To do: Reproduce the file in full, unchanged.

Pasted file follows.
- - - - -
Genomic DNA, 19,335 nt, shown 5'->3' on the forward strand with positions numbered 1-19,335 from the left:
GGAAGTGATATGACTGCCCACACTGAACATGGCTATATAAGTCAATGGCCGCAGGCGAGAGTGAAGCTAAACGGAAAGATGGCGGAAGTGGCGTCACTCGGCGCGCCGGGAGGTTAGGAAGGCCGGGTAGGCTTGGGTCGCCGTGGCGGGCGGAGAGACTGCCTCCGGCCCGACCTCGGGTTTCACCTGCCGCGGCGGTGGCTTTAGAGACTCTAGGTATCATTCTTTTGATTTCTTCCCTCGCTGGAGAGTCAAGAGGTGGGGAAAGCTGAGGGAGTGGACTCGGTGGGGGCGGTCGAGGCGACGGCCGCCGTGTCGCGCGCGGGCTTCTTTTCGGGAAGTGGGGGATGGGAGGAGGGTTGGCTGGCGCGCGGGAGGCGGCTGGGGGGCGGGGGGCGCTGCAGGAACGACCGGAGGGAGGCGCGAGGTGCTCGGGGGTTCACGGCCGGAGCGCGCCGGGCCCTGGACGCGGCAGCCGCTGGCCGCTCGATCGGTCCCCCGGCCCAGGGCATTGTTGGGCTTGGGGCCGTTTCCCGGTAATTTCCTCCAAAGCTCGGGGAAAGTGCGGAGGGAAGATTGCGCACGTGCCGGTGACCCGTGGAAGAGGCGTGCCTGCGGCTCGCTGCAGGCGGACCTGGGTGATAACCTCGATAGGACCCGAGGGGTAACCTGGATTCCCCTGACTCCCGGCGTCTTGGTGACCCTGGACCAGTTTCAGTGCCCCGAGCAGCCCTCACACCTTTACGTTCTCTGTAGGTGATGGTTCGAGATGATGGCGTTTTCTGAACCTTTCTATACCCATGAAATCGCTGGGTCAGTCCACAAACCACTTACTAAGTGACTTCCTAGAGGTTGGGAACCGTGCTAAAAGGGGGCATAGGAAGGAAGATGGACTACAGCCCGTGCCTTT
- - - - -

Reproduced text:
Genomic DNA, 19,335 nt, shown 5'->3' on the forward strand with positions numbered 1-19,335 from the left:
GGAAGTGATATGACTGCCCACACTGAACATGGCTATATAAGTCAATGGCCGCAGGCGAGAGTGAAGCTAAACGGAAAGATGGCGGAAGTGGCGTCACTCGGCGCGCCGGGAGGTTAGGAAGGCCGGGTAGGCTTGGGTCGCCGTGGCGGGCGGAGAGACTGCCTCCGGCCCGACCTCGGGTTTCACCTGCCGCGGCGGTGGCTTTAGAGACTCTAGGTATCATTCTTTTGATTTCTTCCCTCGCTGGAGAGTCAAGAGGTGGGGAAAGCTGAGGGAGTGGACTCGGTGGGGGCGGTCGAGGCGACGGCCGCCGTGTCGCGCGCGGGCTTCTTTTCGGGAAGTGGGGGATGGGAGGAGGGTTGGCTGGCGCGCGGGAGGCGGCTGGGGGGCGGGGGGCGCTGCAGGAACGACCGGAGGGAGGCGCGAGGTGCTCGGGGGTTCACGGCCGGAGCGCGCCGGGCCCTGGACGCGGCAGCCGCTGGCCGCTCGATCGGTCCCCCGGCCCAGGGCATTGTTGGGCTTGGGGCCGTTTCCCGGTAATTTCCTCCAAAGCTCGGGGAAAGTGCGGAGGGAAGATTGCGCACGTGCCGGTGACCCGTGGAAGAGGCGTGCCTGCGGCTCGCTGCAGGCGGACCTGGGTGATAACCTCGATAGGACCCGAGGGGTAACCTGGATTCCCCTGACTCCCGGCGTCTTGGTGACCCTGGACCAGTTTCAGTGCCCCGAGCAGCCCTCACACCTTTACGTTCTCTGTAGGTGATGGTTCGAGATGATGGCGTTTTCTGAACCTTTCTATACCCATGAAATCGCTGGGTCAGTCCACAAACCACTTACTAAGTGACTTCCTAGAGGTTGGGAACCGTGCTAAAAGGGGGCATAGGAAGGAAGATGGACTACAGCCCGTGCCTTT